Quite a few myths perpetuate the idea that science and religion have long been in conflict with one another. In this book, historian of science Ron Numbers take on this hearsay.
Relationships between ministry leaders and science professionals are a powerful way to engage faith and science. That fellowship often already exists—it is just a matter of acknowledging it and intentionally leveraging it. And then what happens?
These are all activities churches have done. Science is not just a domain of knowledge that churches occasionally put into conversation with Scripture and theology. You can literally bring science to church… Science can inform the praxis of ministry, especially when we invite scientists to become partners in ministry.
Our dream that science no longer be a barrier to faith will require the church to plant new ideas—and recapture some old ideas—in the minds of believers that suggest compatibility rather than conflict. In other words, knowledge and ideas are part of how we seek to strengthen the church through engagement with science.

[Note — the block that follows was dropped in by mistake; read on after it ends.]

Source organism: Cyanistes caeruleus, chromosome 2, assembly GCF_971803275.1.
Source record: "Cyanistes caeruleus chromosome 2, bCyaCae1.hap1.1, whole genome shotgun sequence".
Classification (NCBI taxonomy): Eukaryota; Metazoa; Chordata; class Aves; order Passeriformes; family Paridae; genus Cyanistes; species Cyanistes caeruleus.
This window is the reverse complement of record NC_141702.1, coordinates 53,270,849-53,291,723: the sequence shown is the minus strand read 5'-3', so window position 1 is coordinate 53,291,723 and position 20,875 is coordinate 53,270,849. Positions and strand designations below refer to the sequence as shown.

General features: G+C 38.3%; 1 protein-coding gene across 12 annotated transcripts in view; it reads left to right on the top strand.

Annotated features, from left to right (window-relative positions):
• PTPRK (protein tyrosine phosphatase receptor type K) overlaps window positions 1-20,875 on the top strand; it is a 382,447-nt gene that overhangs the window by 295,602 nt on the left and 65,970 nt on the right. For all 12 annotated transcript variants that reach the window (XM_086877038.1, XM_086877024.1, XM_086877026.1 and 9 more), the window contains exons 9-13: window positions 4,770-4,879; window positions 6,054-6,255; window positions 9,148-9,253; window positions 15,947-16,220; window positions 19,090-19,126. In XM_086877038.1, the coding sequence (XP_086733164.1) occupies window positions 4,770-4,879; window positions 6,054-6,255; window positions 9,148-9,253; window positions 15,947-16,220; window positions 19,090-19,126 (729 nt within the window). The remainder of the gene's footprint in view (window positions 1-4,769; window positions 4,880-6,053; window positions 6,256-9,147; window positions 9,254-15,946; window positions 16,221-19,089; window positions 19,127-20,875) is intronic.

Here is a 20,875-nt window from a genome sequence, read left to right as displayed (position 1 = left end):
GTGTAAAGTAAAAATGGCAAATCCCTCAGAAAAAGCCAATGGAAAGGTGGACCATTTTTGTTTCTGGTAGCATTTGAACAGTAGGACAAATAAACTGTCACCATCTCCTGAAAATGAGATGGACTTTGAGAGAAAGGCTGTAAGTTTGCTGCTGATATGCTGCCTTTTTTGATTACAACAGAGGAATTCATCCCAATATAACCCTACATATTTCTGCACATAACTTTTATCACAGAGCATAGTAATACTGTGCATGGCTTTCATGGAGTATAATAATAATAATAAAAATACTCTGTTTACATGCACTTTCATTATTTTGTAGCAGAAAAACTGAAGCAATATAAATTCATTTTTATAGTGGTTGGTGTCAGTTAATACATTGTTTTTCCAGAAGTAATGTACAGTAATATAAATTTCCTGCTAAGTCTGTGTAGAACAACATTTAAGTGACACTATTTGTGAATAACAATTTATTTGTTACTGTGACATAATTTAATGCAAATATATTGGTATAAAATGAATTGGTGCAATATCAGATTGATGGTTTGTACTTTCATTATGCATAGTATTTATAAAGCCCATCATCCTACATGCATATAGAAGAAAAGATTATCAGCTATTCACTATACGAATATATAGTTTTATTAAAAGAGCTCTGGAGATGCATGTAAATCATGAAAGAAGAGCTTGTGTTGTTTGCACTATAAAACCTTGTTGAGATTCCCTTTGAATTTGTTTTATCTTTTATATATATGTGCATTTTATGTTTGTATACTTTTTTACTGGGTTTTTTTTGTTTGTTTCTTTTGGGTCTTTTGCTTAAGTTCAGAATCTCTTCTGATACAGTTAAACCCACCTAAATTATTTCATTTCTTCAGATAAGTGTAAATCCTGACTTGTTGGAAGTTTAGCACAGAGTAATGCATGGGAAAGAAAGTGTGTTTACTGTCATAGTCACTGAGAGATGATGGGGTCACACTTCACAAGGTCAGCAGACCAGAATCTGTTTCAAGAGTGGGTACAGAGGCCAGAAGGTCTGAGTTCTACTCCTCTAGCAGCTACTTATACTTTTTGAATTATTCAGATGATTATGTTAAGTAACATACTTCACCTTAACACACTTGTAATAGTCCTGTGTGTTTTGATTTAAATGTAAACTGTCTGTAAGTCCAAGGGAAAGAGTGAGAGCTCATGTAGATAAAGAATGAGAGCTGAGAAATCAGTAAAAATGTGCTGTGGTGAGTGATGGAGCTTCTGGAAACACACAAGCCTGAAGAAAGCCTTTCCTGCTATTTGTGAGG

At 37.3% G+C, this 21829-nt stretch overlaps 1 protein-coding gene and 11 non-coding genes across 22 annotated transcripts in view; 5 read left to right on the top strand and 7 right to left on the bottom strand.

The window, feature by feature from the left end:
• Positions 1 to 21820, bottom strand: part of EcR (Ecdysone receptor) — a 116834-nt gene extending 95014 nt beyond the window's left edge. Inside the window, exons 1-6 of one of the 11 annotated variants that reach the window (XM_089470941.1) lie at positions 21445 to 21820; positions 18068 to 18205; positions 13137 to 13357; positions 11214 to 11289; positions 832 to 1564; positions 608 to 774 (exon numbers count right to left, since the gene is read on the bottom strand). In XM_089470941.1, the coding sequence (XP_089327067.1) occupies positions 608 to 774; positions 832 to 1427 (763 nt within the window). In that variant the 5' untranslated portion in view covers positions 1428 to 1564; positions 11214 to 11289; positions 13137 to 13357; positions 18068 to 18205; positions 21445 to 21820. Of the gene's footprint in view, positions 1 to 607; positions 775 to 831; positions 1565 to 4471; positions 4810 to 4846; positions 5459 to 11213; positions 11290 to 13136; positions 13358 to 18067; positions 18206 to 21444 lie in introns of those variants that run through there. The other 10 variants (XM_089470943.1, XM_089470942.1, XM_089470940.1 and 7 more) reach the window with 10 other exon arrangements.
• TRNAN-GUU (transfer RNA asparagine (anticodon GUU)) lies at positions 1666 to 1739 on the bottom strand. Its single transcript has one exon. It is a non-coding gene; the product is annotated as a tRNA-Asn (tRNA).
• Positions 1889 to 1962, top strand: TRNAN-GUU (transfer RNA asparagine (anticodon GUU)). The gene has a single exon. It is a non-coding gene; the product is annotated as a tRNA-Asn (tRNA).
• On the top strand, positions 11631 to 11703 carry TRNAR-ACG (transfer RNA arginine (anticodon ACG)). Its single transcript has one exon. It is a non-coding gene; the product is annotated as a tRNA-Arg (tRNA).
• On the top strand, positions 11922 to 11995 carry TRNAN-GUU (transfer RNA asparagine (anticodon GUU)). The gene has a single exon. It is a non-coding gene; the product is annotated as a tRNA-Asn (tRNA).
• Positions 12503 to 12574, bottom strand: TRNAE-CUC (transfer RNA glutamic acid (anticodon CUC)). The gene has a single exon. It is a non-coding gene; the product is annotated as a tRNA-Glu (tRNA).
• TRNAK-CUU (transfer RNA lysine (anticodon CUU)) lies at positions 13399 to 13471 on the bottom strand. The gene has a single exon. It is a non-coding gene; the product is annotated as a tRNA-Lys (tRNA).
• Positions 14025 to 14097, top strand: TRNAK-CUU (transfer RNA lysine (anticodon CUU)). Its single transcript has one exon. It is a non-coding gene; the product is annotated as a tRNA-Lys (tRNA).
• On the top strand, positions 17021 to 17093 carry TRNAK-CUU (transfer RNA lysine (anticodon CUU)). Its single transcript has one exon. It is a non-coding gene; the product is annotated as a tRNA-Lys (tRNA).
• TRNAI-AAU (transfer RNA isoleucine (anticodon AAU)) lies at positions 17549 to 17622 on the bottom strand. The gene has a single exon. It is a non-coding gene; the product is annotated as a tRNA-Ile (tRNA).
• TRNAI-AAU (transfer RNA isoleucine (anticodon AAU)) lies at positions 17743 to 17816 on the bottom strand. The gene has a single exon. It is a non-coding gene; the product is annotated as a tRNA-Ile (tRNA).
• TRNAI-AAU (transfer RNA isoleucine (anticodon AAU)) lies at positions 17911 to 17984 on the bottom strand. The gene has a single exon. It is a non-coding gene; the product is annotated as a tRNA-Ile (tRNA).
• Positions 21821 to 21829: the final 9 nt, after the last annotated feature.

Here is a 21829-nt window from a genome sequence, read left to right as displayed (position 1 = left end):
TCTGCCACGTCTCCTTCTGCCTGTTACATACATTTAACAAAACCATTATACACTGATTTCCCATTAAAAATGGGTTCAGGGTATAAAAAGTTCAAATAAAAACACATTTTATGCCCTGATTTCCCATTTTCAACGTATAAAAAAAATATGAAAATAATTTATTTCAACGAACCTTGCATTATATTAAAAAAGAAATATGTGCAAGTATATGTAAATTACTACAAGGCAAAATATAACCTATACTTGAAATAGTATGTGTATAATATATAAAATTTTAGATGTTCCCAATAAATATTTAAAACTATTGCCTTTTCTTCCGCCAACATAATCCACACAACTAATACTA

For most people, relating science and religion is more about what we do than what we think. We ask, “What’s the impact on our lives?” And that means the story of science and religion is more about morals than knowledge.
Our appreciation of creation and the Creator come less from understanding the Galileo affair or responding to Richard Dawkins’ anti-religious screeds, and more from looking at what science can tell us about the glory being told by the heavens and how fearfully and wonderfully life has been knit together.
Research shows our gut instinct is that we want God and science. And this leads to a question: Are there places that talk about both science and God?
There’s been a longstanding warfare thesis about the alleged rivalry between faith and science. But in the words of historian Ron Numbers, it’s “more propaganda than history.”